WASHINGTON (AP) – The White House has abandoned Trump-era executive orders that tried to ban popular TikTok and WeChat apps and will conduct its own review to identify national security risks with China-related software applications officials said Wednesday.
A new executive order directs the Commerce Department to undertake what officials describe as “evidence-based” analysis of transactions involving apps that are manufactured, supplied or controlled by China. Officials are particularly concerned about apps that collect users’ personal data or have links to Chinese military or intelligence activities.
The department will also make recommendations on how to further protect Americans’ genetic and personal health information, and address the risks of certain software applications connected to China or other adversaries, senior administration officials say. .
The Biden administration’s decision reflects ongoing concern that Americans’ personal data could be exposed by popular apps linked to China, a main economic and political rival to the United States. Both the White House and Congress have taken steps to respond to Beijing’s technological advancements. On Tuesday, the Senate passed a bill to boost U.S. semiconductor production and the development of artificial intelligence and other technologies in the face of growing international competition.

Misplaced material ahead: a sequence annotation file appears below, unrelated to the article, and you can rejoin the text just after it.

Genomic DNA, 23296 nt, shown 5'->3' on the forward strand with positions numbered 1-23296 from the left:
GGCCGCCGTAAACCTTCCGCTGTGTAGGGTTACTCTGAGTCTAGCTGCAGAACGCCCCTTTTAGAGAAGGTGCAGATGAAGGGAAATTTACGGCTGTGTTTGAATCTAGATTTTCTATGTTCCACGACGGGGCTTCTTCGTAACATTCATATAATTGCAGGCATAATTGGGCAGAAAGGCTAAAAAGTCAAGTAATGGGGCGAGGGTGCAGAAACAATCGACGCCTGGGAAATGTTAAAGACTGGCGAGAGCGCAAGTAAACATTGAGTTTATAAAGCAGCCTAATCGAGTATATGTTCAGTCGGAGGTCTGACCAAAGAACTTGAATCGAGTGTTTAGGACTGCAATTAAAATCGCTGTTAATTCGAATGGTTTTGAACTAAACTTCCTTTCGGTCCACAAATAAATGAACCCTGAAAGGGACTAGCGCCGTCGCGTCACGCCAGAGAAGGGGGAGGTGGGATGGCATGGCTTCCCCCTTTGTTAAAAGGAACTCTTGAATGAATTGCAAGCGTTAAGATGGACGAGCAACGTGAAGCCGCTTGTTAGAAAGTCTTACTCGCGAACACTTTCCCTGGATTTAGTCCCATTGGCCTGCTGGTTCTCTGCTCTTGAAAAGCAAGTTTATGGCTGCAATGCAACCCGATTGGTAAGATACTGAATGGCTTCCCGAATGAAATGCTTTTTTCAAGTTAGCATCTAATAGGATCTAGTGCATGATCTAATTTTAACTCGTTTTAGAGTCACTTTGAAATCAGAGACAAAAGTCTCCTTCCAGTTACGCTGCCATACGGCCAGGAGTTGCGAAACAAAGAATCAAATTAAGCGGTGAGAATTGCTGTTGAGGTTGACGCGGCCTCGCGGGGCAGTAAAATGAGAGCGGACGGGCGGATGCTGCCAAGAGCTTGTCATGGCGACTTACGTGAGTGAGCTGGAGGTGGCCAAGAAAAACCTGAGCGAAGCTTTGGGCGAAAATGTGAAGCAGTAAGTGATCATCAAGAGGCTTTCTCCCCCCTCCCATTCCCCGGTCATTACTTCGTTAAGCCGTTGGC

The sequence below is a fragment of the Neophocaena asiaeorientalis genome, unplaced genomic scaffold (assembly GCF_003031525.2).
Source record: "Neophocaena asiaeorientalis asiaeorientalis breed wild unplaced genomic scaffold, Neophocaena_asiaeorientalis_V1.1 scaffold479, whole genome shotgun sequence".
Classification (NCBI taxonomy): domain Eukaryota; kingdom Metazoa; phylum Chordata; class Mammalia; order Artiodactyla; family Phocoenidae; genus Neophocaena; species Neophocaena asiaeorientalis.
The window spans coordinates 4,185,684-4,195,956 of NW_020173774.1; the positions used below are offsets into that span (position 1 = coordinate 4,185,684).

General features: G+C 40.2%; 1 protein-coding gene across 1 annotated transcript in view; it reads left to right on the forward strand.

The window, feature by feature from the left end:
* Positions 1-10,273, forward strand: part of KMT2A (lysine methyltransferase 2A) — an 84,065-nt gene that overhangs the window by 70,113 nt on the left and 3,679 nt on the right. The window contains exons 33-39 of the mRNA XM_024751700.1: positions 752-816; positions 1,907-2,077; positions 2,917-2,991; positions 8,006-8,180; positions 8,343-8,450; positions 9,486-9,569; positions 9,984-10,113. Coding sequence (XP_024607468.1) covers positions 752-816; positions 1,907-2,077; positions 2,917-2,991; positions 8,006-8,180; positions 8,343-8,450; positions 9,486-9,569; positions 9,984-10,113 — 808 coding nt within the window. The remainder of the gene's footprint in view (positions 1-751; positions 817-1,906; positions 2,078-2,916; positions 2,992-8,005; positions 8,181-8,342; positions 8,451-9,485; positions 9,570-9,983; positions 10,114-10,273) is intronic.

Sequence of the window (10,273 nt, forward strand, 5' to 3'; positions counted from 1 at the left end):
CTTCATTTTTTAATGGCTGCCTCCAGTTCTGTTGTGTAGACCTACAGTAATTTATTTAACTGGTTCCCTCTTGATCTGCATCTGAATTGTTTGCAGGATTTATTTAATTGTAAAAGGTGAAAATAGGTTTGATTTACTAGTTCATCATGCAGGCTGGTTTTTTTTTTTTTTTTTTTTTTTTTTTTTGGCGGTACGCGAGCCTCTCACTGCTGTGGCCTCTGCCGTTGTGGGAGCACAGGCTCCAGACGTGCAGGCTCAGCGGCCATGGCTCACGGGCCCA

Earlier this year, the administration backed President Donald Trump’s attempts to ban the popular TikTok video app, asking a court to postpone litigation as the government began a broader review of national security threats posed by Chinese technology companies.
A court record said the Commerce Department is reviewing whether Trump’s claims about TikTok’s threat to national security justified attempts to ban it from smartphone app stores and deny it vital technical services. A review update was due in a court case later this week.
A plan to buy TikTok by the United States is also in limbo. Last year, the Trump administration negotiated a deal that would have allowed U.S. companies Oracle and Walmart to take a significant stake in the Chinese-owned app for national security reasons.
The unusual arrangement stems from an executive order by Trump that sought to ban TikTok in the United States unless he accepts greater American control.
Trump targeted TikTok in the summer of 2020 with a series of orders raising concerns about the U.S. data TikTok collects from its users. Courts temporarily blocked the White House ban attempt, and the presidential election quickly overshadowed the fight against TikTok.
TikTok has asked the District of Columbia Circuit Court of Appeals for the United States to review Trump’s divestment order and the government’s national security review.
O’Brien reported from Providence, Rhode Island and Arbel from New York.
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